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Kai Ryssdal: According to the Israeli government, there are about three and a half doctors for every 1,000 people in that country. Three per 1,000 is pretty much the standard for most of the developed world.
Some newly released figures suggest that within five years, Israel's going to fall below that threshold as the number of retiring physicians rises.
The ratio's 2.6 per thousand in the United States in case you're wondering. For years we've tried to remedy that by hiring doctors and nurses from overseas. Daniel Estrin reports from Jerusalem, the tables are about to be turned.
Daniel Estrin: This is the ER of the Shaare Zedek Medical Center in Jerusalem. Dr. Zev Wimpfheimer, originally from the U.S., is one of only a handful of doctors on call.
Zev Wimpfheimer: Specifically today, there's a fair bit of pressure in emergency room. Patients occasionally do have to wait more that we'd like for them to see a physician and that has to do with manpower both of doctors and nurses.
Prognosis for staunching that shortage is not good. The current ratio is 3.4 doctors per 1,000 people. That's expected to drop to just 2.5 by the year 2025.
Yonatan Halevy is director general of the Shaare Zedek hospital. He says those numbers are scary:
Yonatan Halevy: Going below 2.8 will turn a country into an underdeveloped country. I mean, it's really underservicing the population. We won't be able to deliver the kind of medicine that we are delivering to the Israeli population today.
In the 1990s, the massive wave of Jewish immigrants from the former Soviet Union doubled the number of physicians here. Now those doctors are retiring, but they're not being replaced fast enough. Israel's four medical schools graduate just 300 doctors a year.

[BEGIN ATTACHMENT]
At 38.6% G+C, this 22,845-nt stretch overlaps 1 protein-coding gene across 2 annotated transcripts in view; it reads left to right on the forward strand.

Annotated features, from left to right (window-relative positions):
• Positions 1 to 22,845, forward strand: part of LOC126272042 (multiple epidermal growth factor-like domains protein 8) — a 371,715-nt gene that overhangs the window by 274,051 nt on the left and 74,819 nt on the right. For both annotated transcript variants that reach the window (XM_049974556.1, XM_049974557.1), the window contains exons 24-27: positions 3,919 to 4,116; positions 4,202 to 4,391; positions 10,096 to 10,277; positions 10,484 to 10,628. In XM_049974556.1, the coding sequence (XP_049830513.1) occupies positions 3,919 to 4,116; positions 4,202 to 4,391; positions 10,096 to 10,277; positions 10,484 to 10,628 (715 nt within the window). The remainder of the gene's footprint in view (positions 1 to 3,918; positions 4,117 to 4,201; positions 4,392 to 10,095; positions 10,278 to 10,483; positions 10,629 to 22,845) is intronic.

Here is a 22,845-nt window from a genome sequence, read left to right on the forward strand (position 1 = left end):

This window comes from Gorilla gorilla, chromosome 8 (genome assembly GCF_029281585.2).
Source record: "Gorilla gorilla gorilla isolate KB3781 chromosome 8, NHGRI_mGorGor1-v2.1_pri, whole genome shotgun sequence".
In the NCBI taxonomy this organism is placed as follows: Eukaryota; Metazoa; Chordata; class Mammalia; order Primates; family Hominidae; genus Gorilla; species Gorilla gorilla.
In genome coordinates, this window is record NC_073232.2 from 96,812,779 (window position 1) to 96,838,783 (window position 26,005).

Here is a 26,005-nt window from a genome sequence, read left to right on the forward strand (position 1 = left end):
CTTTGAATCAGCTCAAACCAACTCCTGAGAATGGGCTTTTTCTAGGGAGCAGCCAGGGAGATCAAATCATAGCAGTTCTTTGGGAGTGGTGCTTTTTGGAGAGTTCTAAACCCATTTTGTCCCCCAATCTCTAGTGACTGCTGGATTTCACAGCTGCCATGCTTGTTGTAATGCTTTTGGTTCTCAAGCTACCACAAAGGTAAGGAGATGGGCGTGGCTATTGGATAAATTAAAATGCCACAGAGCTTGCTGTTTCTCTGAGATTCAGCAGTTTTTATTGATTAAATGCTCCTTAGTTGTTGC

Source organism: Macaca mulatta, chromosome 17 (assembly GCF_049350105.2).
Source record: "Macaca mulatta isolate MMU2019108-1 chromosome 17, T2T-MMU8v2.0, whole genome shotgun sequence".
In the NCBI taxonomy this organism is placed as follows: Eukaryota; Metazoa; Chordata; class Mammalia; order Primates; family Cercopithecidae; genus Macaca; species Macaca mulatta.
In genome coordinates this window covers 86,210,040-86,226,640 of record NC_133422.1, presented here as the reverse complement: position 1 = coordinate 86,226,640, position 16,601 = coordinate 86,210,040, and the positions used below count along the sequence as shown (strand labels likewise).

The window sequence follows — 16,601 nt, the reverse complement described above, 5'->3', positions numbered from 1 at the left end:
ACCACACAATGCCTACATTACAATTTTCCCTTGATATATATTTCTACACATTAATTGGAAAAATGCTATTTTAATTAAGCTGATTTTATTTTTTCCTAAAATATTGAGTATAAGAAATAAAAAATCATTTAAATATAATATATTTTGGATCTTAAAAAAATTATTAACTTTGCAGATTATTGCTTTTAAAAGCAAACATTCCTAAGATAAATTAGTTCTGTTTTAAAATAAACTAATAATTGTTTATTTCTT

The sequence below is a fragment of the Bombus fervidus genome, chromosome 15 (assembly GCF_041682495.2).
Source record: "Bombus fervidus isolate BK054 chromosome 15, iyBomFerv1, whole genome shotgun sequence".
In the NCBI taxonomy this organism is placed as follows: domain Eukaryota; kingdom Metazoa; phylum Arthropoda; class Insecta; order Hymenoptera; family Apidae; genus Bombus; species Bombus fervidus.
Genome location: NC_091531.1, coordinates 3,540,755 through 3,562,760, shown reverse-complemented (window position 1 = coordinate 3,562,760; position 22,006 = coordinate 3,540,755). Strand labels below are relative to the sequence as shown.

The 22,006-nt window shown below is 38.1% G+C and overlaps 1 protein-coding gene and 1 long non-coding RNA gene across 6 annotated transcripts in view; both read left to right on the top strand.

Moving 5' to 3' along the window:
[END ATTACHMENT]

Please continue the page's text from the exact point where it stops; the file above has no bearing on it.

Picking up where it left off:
There are plans to expand their medical schools, but what happened to all of those stereotypical Jewish mothers pushing their kids into medical school?
Danny Ayalon: They say here, that whereas a generation ago, Jewish mothers would really beseech their children to go to medical school, now they tell them to have a startup company -- and we have the highest startup companies per capita in the world.
That's Danny Ayalon, the outgoing Israeli ambassador to the US. He now co-directs Nefesh B'Nefesh or Jewish Souls United, an organization that assists new Jewish immigrants.
They've come up with a quick fix: they'll import doctors. They'll pay $25,000 to any Jewish physician under the age of 40 from North America and England -- just to get on the plane to Israel. Once they're here, they'll get monthly stipends that can add up to $60,000.
OK... let's do the math: a doctor starting out in America makes about $130,000 a year. A doctor beginning in Israel makes about $40,000. Add $60,000 to that... nope, it doesn't add up.
So what's enticing doctors like Tamar Ellman to even consider the move?
Tamar Ellman: When I drive to Jerusalem, I think about how fortunate I am to live in this country, to be living my life in such a real way, to experience it, to feel it.
Dr. Ellman is a religious Jewish pediatrician from Philadelphia. She and her family are living in Israel on a trial basis. She says the $60,000 would help pay off some of her medical school loans, but that's not why she's here.
Ellman: If I was purely looking at it financially, I would not choose to practice medicine in Israel. I certainly could make a lot more money in America. The reason for me is that, living in Israel and practicing medicine in Israel and being able to serve my own people, my own community, that is really the drive for me.
Over 100 American and British doctors have expressed interest since the initiative was announced a month ago. A few are even making the move this summer.
But that doesn't mean they have to kiss their old wages goodbye. They're only required to practice medicine in Israel for 9 months, leaving them 3 months to generate income stateside.
From Jerusalem, I'm Daniel Estrin for Marketplace.
Ryssdal: Marketplace begins two weeks of broadcasts from the Middle East next week. Join us Monday from Cario on the Marketplace Morning Report.
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